large Sunni minority that has helped fuel the rise of Islamic State.
“What the U.S. wants is (for Iran) to create some measure of
discipline over these militias’ activities so that it doesn’t become
widespread attacks against Sunnis,” Miller said.
It would not be the first time the United States and Iran have found
common cause and become uneasy bedfellows.
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During the U.S.-led invasion of Afghanistan in late 2001, officials
from both sides say Iranian intelligence cooperation was invaluable
in routing the Taliban and securing the advance of the Northern
Alliance rebel forces. Information from Tehran helped to target air
strikes and win over tribal groups.
Some U.S. and other Western officials privately say that working
with Tehran in a similar way might make sense in the fight against
Islamic State, but they concede that geopolitical rivalries and
sectarian hostilities between Iran and Sunni coalition members will
make it impossible to coordinate this time.
At the same time,
experts say there is relatively little the United States can do to
stop Iran from weighing into the fight against Islamic State on its
own terms as Tehran continues efforts to prop up the government of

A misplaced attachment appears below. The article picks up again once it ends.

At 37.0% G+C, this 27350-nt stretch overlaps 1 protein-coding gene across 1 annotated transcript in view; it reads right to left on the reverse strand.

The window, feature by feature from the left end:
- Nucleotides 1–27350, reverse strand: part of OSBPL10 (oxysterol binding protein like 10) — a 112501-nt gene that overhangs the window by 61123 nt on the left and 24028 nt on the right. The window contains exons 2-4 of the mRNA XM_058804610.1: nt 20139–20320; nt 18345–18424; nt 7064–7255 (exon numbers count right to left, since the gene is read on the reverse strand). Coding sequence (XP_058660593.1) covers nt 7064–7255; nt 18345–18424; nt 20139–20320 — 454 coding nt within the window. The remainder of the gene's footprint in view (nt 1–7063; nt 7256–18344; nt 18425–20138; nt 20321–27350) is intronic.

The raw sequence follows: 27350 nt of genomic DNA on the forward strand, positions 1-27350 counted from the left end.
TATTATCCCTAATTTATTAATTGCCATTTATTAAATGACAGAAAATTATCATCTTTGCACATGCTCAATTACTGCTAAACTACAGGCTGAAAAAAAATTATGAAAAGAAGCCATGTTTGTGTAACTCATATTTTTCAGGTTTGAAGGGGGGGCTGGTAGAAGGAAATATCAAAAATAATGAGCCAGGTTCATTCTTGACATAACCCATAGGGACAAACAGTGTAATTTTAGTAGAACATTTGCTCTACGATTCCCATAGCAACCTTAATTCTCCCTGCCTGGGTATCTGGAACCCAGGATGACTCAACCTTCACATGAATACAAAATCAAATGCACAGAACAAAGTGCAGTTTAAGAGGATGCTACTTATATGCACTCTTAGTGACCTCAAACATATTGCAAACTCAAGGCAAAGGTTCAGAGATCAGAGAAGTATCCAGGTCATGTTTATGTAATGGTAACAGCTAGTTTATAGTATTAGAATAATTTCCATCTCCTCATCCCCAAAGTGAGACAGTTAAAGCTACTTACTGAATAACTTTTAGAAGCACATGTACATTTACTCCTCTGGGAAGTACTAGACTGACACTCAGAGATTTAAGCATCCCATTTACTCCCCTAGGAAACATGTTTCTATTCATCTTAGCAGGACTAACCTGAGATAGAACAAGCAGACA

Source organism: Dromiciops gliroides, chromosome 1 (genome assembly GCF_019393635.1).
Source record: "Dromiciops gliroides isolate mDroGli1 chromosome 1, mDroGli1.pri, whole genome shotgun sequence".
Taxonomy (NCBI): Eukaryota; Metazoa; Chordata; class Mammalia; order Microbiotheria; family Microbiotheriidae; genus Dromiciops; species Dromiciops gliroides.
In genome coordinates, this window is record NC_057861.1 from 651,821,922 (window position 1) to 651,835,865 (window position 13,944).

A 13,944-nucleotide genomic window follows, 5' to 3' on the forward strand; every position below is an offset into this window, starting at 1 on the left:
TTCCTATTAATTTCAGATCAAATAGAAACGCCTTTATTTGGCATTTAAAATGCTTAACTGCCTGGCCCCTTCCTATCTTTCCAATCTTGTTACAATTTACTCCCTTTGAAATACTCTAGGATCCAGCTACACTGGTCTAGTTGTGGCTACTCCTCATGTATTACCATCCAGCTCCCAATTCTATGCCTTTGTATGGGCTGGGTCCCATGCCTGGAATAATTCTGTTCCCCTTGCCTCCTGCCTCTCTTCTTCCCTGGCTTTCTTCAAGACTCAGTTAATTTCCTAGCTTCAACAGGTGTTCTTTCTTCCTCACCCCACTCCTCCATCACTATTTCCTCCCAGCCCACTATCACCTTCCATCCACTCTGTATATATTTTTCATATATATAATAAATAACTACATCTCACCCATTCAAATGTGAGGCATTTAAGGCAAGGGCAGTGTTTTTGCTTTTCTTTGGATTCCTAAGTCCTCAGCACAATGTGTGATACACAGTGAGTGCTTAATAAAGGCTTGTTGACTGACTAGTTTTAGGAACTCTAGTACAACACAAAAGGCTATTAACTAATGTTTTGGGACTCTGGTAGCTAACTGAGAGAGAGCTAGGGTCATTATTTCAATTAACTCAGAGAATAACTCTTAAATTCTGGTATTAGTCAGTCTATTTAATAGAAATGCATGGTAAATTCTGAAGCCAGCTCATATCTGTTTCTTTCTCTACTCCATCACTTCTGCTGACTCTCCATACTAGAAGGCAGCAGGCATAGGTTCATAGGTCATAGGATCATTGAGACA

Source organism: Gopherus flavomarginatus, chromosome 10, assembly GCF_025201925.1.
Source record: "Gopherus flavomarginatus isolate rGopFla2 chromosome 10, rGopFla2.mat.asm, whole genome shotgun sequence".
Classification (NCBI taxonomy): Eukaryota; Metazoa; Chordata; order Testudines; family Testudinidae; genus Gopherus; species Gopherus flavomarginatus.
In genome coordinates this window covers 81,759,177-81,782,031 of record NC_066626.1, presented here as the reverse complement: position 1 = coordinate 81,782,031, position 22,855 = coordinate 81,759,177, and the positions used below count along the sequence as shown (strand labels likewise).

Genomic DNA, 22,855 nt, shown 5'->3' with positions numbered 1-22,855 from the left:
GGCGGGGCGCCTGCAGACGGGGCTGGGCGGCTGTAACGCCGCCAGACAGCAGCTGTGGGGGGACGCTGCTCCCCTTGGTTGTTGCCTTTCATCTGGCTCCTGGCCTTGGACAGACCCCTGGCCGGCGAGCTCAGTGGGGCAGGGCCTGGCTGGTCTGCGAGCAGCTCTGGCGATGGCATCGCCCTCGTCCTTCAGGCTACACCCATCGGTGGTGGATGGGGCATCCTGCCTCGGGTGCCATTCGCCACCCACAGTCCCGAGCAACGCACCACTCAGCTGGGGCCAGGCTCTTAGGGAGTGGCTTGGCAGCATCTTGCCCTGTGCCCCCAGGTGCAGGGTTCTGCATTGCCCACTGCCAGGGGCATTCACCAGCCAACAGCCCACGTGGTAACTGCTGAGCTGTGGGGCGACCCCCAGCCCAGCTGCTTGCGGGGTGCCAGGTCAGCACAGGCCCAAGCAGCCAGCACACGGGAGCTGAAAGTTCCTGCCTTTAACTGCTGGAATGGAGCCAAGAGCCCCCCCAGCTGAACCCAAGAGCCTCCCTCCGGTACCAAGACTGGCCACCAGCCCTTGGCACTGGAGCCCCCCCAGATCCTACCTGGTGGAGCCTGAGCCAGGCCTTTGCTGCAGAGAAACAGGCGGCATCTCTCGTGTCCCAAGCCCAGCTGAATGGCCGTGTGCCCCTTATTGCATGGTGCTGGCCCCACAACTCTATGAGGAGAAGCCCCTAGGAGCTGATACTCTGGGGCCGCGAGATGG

Syrian President Bashar al-Assad and strengthen its clout with
Iraq’s Shi’ite dominated leadership.
"The U.S. cannot stop Iran from following its own agenda when it
comes to Iraq and Syria," says Hayat Alvi, professor of Middle
Eastern studies at the U.S. Naval War College, adding that distrust
between the two nations remained enormous. "That makes for a very
Even so, Tehran has emerged as a ready source of weaponry for
Baghdad, provided much more quickly and with fewer strings attached
than U.S. military aid, and Washington appears to have quietly
acquiesced to this arrangement.
A detachment of Su-25 Russian-built attack jets delivered at short
notice in early July were almost certainly supplied to Iraq by
Tehran, London's International Institute for Strategic Studies said
after examining assorted photographs.
With the launching overnight of the first U.S.-led air strikes
against Islamic State targets in Syria, Washington may be counting
on Tehran to ensure that Assad keeps his air-defense system in
The campaign against Islamic State offers further prospects for the
United States and Iran to take advantage of a tentative thaw in
relations that started last year with Obama’s diplomatic outreach to
Tehran, which resulted in the latest rounds of nuclear talks with
But some Washington-based analysts caution against placing too much
trust in Iran’s intentions or its willingness to help ease the
Islamic State crisis.
“If the Iranians really wanted to do something substantive, they
would have done it long ago,” said James Carafano, a military
analyst at the conservative Heritage Foundation think tank. “A
better U.S. strategy would be focusing on minimizing Iranian
(Reporting by Matt Spetalnick and Peter Apps; Additional reporting
by Phil Stewart; Editing by Toni Reinhold)